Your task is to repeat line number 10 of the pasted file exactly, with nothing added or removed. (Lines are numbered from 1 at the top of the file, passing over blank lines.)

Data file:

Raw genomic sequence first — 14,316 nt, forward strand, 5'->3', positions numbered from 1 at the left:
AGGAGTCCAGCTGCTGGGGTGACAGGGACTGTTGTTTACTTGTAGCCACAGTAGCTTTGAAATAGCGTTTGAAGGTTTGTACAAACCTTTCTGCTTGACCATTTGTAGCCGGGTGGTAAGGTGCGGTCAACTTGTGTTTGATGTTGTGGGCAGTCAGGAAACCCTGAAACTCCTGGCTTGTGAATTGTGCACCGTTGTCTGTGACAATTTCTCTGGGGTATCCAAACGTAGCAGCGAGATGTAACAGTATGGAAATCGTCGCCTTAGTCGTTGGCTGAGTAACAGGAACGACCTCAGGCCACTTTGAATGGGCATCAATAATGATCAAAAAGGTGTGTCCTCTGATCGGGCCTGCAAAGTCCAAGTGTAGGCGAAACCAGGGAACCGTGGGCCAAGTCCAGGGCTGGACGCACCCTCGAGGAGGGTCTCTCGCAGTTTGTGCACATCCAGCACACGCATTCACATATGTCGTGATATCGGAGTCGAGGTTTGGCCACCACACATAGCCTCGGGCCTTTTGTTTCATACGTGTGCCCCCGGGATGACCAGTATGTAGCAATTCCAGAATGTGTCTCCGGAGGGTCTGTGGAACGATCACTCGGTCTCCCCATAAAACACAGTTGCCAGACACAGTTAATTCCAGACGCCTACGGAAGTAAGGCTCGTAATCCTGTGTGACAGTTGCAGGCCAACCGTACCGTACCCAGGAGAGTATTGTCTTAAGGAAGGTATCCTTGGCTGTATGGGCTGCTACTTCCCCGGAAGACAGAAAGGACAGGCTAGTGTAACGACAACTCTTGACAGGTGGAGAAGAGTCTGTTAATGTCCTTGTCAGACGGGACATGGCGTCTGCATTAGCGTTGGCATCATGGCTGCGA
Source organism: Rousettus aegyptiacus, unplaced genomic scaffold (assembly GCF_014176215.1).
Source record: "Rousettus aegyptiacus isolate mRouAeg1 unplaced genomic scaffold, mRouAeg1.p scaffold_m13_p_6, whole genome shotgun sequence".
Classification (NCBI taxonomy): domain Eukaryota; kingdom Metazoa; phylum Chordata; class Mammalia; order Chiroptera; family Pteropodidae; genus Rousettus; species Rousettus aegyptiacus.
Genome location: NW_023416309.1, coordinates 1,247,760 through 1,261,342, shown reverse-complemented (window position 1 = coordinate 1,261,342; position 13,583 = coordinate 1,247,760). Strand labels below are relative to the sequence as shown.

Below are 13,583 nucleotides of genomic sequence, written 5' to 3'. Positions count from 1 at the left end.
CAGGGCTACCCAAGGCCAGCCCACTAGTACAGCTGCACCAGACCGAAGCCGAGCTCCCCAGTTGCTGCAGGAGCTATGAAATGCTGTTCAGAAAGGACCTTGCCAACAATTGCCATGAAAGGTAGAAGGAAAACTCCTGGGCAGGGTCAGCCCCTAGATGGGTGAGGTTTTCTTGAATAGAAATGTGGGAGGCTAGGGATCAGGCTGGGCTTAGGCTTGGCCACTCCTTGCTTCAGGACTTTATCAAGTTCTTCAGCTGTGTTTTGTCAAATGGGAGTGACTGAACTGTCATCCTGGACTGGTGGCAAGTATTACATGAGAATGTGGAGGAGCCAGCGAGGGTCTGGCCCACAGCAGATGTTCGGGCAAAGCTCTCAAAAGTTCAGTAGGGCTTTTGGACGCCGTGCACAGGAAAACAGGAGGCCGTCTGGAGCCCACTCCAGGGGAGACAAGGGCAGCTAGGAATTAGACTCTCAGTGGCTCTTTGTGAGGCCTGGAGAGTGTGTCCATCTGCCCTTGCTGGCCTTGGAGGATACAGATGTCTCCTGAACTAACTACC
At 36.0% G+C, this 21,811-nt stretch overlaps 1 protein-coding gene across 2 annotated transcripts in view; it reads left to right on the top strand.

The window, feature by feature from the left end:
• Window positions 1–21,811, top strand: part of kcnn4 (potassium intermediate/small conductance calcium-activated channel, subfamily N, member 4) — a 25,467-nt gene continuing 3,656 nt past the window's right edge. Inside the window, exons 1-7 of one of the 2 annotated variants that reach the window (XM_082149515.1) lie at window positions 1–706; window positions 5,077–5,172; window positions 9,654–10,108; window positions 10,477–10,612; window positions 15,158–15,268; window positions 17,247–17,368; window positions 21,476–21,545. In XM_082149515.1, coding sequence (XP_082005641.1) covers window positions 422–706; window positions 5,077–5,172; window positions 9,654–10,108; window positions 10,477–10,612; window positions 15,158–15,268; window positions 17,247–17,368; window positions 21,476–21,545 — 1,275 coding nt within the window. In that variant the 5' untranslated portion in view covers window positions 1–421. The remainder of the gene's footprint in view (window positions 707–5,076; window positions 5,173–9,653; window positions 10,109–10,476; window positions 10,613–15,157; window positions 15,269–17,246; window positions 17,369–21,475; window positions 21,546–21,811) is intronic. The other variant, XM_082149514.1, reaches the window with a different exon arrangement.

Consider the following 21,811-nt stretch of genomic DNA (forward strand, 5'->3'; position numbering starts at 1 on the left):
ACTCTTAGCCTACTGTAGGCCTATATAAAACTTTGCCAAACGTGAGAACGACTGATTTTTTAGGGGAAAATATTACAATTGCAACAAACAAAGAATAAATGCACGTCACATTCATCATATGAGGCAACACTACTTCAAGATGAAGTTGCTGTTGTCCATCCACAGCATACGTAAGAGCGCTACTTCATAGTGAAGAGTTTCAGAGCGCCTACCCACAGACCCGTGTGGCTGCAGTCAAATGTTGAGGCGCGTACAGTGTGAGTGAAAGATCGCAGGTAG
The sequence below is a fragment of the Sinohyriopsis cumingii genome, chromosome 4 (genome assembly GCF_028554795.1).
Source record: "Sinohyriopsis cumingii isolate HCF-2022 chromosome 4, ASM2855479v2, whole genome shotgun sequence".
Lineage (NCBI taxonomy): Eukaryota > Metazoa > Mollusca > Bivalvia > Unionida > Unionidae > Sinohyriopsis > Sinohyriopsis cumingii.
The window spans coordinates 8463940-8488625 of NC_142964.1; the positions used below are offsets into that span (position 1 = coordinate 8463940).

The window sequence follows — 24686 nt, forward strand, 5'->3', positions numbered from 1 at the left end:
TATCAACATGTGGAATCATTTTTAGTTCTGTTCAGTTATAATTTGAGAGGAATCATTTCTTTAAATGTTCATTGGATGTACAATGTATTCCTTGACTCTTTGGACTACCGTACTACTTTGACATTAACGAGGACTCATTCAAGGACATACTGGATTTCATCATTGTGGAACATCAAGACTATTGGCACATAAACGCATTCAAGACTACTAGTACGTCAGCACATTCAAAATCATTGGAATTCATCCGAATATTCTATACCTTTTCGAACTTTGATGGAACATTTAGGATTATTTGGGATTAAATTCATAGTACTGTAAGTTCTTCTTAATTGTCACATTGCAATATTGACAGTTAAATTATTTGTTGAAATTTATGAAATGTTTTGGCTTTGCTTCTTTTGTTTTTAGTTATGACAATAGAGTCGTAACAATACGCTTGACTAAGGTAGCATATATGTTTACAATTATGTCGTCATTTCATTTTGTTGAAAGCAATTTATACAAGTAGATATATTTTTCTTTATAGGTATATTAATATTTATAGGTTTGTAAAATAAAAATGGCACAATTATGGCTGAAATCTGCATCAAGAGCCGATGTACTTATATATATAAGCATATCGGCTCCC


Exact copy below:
The window, feature by feature from the left end: